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Religion doesn’t exist in the singular in reality. In the real world it exists only in the plural – over 4,000 religions although some place the number as high as 10,000. With all these religions exerting their humanizing effect on the world population, one would expect the world to be a virtual paradise. However, this is far from being the case. Religion, which is universally supposed to be the strongest moralizing institution, the indispensable guidance for peaceful coexistence and good conduct, has inexorably left humans in different camps with little scope for reconciliation. Prof. Herman Bondi, mathematician and cosmologist, says, “Religion divides us, while it is our human characteristics that bind us to each other.” Those who don’t like to see religion as a divisive force would at least concede that religions tend to divide people.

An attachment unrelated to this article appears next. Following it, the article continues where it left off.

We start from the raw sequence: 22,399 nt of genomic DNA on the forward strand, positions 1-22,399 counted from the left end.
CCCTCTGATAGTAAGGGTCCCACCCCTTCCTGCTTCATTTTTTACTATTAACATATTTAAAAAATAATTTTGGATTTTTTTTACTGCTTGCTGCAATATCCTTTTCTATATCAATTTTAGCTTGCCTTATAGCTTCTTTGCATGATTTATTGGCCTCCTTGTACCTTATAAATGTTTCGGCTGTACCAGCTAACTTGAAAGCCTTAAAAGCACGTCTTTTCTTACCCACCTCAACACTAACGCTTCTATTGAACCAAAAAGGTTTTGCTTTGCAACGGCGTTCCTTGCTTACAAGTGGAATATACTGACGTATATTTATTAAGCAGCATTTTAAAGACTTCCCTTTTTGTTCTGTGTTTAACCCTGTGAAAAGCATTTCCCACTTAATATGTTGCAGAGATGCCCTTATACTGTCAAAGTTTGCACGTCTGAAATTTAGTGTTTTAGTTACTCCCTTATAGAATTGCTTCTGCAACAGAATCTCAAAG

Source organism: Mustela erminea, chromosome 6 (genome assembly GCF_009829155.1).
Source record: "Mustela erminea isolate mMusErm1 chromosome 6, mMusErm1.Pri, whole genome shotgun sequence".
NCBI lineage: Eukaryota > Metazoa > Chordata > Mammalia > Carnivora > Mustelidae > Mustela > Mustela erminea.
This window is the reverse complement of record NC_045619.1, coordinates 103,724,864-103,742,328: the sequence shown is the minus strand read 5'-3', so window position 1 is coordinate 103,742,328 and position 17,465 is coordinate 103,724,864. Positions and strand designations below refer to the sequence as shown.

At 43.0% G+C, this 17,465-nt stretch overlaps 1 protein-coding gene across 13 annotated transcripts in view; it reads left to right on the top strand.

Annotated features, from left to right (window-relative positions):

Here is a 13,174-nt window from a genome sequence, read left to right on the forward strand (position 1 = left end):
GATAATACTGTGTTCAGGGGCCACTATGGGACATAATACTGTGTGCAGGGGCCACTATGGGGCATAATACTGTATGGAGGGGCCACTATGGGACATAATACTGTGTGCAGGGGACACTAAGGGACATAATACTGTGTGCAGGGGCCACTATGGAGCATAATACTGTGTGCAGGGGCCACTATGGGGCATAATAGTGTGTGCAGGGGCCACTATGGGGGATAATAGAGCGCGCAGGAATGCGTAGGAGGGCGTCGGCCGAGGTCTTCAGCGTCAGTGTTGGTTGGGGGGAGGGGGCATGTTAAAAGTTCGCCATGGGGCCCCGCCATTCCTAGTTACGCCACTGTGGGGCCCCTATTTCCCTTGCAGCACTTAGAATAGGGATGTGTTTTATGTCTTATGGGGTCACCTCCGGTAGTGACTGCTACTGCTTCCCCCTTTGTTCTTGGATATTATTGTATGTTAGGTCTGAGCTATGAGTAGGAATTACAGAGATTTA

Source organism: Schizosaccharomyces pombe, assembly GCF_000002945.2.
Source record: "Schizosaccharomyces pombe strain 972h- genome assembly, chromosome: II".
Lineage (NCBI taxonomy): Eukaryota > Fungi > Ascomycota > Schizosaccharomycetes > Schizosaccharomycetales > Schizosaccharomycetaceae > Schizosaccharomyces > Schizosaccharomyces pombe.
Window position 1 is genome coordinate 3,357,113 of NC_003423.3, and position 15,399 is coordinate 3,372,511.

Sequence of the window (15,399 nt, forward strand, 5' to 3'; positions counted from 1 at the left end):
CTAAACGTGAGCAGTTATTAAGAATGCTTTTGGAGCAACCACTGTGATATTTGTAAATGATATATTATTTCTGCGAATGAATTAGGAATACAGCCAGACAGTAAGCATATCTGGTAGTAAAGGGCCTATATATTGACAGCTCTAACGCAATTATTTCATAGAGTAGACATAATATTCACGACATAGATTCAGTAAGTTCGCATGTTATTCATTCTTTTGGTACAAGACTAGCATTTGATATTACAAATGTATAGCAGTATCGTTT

Just think of the connotations of the two words: religion and religions. Religion connotes peace, tolerance, serenity and morality while religions have entirely opposite associations such as division, friction, conflict, violence, bloodshed and wars. Ironically, peaceful coexistence has never been the strong suit of religions. This is pathetic because if religion connotes all that is good and desirable in humans, religions should stand to justify the epithet, “the more the better”. However, we know that this is hardly the case. Unfortunately, if bloody conflicts in human history are any indication, religions readily fit the description, “the more the scarier”.